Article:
Monday, August 8, 2011

Royal Alberta Museum

As you know, since we went to the Legislative building yesterday, Edmonton is the capital of Alberta.  Surprisingly, it isn’t the largest city in Alberta; Calgary holds that distinction.  However, Edmonton has the distinction of being the northernmost city in North America to have a population of over a million.  It’s a big city and, as such, has various performing arts venues, museums, restaurants, and rush hour traffic.  Much of Edmonton’s population lives close to the city center so there are apartments, condos, and single family houses all the way to the downtown business district.

We went back downtown this morning to visit the Royal Alberta Museum.  This is not an art museum although there are several works of art, primarily sculptures, inside and on the grounds of the museum.  The Royal Alberta Museum is a natural history and cultural heritage museum.  It consists of two floors with two exhibit halls on each floor separated by a large lounge area on the second floor and a gift shop, theater, and information desk on the first floor.

We started our tour in the Wild Alberta exhibit hall which has impressive displays of various natural regions with stuffed wildlife found in that environment.  From there we went to the Aboriginal Culture exhibit.  We’ve seen a lot of First Nation and Native American heritage exhibits and this may be the best one we’ve ever seen.  Our last stop was in the Natural History gallery which had a small room dedicated to prehistoric animals, another area featuring quarts, crystals, and gemstones, and the Bug Room with live insects from around the world.  Thanks, but no thanks.  As it is, I’m probably going to have nightmares about those tropical cockroaches I got a glimpse of accidentally.

One exhibit hall is reserved for traveling “feature” exhibits.  The current feature exhibit is creatures of the abyss.  We skipped that, as well.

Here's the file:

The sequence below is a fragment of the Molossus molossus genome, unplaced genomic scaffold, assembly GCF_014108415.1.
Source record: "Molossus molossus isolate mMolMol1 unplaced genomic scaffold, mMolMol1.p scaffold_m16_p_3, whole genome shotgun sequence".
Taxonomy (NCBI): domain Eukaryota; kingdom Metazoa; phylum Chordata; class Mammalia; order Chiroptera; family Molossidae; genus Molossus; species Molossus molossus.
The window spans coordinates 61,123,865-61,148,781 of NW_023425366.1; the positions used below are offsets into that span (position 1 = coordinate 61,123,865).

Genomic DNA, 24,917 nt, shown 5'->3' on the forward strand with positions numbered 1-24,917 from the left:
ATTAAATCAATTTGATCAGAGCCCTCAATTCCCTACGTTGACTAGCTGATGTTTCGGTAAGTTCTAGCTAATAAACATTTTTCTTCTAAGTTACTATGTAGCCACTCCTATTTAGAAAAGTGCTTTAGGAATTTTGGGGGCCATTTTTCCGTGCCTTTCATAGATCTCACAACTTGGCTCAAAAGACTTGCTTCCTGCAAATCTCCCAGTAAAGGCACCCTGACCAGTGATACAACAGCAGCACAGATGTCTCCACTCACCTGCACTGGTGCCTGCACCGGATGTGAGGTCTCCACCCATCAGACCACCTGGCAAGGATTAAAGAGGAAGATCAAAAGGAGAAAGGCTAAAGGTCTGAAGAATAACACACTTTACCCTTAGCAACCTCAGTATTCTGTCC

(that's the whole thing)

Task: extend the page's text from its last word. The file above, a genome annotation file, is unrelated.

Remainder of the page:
Nowhere in any of our guidebooks or internet research was there any mention of this being a “children’s” museum.  Many of the exhibits and displays had interactive parts which was very nice for children.  And children definitely use the museum--there must have been 200 of them there today.  Thankfully, their favorite place seemed to be the Bug Room and I didn’t want to go in there.

Edmonton Skyline

Today, we didn’t want to miss out on any of the museum features just because we didn’t walk around outside.  After touring inside we strolled around the grounds.  Directly across the driveway from the museum entrance is the Government House.  This “house” was the residence of the Territorial Governor back in the days before Alberta became a province.  Today, it is used for meetings and special events.  It’s open for tours on Sundays.   Alberta has a sister city in Korea and there is a beautiful Korean Pavilion in one corner of the lawn.  Also at the edge of the lawn is a nice viewpoint of the downtown skyline.

Government House
The admission to the Royal Alberta Museum was $11 each; not so bad for a nice museum.  We felt it was worth the price and are glad we went.

Tomorrow, we have a service appointment for the motor home.  I don’t remember if I mentioned a problem with our air conditioner or not.  Anyway, way back last winter when we were still in Florida, we discovered a problem with the control panel for the air conditioner and furnace.  The furnace worked fine and the air conditioner worked also, but just not on auto setting.  Since we didn’t feel like we’d need the AC this summer and, if we did, we could always turn it on and off manually, we didn’t take the time to have is repaired then.

Korean Pavilion
Well, a couple weeks ago, the furnace fan decided it wasn’t going to come on.  It is operated by the same control panel.  So, tomorrow, hopefully, they’ll be able to figure out what the problem is and, hopefully, it won’t take too much time or too much money to get if fixed.

That’s it for today.  Thanks for tagging along.

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